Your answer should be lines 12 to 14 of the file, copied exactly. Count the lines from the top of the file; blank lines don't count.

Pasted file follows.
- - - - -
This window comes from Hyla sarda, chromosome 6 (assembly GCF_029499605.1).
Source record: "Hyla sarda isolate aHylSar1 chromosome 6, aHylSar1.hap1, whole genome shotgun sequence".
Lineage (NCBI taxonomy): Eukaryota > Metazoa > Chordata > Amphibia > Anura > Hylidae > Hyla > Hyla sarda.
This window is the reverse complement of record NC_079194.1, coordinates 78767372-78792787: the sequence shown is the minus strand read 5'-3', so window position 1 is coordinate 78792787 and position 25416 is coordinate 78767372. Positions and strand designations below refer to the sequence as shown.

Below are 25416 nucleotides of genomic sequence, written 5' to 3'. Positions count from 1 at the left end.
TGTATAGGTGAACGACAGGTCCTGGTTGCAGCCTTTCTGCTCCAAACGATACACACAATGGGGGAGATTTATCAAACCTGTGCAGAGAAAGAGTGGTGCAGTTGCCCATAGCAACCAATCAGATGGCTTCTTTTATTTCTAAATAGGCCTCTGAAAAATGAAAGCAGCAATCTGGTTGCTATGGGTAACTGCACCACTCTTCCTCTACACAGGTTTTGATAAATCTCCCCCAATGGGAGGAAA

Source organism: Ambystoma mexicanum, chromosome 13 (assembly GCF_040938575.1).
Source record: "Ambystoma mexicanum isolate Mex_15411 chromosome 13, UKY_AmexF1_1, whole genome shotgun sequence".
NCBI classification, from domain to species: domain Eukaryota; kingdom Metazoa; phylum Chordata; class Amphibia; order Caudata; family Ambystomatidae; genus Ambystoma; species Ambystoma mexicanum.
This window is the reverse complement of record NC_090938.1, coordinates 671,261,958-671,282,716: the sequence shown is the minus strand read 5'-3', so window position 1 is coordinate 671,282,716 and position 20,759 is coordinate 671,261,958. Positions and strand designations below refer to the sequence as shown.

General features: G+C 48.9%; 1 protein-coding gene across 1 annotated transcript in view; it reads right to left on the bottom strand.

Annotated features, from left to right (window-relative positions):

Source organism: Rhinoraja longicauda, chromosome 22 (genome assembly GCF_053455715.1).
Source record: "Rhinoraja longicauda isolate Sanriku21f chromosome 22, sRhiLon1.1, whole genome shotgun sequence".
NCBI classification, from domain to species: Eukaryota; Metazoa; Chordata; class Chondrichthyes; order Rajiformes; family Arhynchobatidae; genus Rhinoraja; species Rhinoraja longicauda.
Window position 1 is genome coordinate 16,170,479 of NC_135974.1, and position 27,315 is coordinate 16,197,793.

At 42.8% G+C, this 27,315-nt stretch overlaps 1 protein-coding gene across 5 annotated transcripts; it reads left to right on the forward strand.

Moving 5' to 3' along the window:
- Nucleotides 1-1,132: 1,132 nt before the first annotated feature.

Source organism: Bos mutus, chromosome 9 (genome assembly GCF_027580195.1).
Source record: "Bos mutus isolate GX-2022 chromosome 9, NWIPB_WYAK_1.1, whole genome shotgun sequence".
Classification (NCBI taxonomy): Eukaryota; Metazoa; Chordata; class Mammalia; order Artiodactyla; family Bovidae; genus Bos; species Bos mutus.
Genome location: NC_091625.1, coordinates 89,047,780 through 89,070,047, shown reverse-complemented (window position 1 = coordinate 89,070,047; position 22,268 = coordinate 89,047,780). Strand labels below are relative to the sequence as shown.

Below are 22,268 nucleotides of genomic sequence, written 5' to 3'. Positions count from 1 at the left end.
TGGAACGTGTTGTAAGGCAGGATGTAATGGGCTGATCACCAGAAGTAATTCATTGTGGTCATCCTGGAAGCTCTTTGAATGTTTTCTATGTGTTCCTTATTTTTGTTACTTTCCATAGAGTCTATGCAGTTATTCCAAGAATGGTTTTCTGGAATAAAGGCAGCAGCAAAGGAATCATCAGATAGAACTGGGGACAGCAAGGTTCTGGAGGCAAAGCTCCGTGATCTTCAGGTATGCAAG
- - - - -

Annotated features, from left to right (window-relative positions):

Source organism: Rhinoraja longicauda, chromosome 22 (genome assembly GCF_053455715.1).
Source record: "Rhinoraja longicauda isolate Sanriku21f chromosome 22, sRhiLon1.1, whole genome shotgun sequence".